The Official News & Technical Journal Of The International Society For Pharmacoeconomics And Outcomes Research

Incoming Presidential Address


Peter Davey, MD, FRCP 2002-2003 ISPOR President 
 
When Bryan Luce asked if I would consider being a candidate for President of ISPOR last year, it did not take more than a moment to decide. I would not have saddled myself with a title like "Professor in Pharmacoeonomics" unless I had more than a passing interest in the subject. ISPOR is a very successful organization run by an incredibly efficient executive director and staff, with an increasingly diverse international membership. So, with no hesitation in standing for election, but what do I do now I have got the job?

A colleague gave me a quote that is attributed to Petronius Arbitor, the Roman Governor of Bithynia in the first Century AD
"We trained hard but it seemed that every time we were beginning to form up teams we would be reorganized. I was to learn later in life that we tend to meet any new situation by reorganizing and a wonderful method it can be for creating the illusion of progress while producing confusion, inefficiency and demoralization."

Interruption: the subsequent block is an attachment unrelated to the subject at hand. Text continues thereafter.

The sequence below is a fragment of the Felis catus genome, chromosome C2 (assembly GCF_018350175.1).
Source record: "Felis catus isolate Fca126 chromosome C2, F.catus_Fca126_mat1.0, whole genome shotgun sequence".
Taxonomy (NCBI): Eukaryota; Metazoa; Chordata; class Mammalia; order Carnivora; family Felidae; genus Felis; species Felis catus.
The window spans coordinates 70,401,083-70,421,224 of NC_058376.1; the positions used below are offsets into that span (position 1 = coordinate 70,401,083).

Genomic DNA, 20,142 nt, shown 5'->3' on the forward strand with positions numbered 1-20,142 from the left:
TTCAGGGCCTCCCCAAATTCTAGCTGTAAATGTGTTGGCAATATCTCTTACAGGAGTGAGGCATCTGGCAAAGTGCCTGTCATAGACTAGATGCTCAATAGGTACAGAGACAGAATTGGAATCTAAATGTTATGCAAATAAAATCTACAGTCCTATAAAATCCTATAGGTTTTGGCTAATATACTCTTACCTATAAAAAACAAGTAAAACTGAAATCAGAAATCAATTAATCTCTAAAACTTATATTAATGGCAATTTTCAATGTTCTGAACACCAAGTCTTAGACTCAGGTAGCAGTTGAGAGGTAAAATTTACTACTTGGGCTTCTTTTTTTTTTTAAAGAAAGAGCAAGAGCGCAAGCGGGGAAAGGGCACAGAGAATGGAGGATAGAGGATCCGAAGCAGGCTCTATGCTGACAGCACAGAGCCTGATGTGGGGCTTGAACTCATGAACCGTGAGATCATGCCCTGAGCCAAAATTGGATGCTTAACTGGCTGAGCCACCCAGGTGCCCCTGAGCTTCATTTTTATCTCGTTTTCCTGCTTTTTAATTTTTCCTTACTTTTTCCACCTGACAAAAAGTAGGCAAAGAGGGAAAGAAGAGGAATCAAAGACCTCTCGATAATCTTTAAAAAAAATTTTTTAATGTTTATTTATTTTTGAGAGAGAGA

Poor Petronius committed suicide in AD 65. He would not have lasted long in contemporary academia, healthcare or industry either if he had a low threshold for reorganization. Nowadays most people survive long enough to see their organization go through enough changes to end up exactly the way it was the day that they joined. Consequently, the first decision of your incoming President of ISPOR is "donít re-organize".

At ISPORís excellent website (www.ispor.org), you can find a clear diagram setting out the structure of ISPORís committees and taskforces. There is a very active Student Network and Student Council with an ever-increasing number of Student Chapters in the USA plus recently established Chapters in Canada and the UK. These students are ISPORís future. They have made a clear commitment to pharmacoeconomics and outcomes research at an early stage in their careers. They are already devoting time and energy to ISPOR because ISPOR is already doing a lot to encourage student members. The membership fee for students is about to be reduced, their registration fees for conferences are enticingly low and they are actively encouraged to present their work at meetings. They are members of an organization that has a clear vision to ensure that cutting edge methodology improves decision-making in the real world. ISPOR is achieving its vision through an increasingly successful
journal (Value in Health), a Health Sciences Committee, and a recently established Strategic Outreach Committee.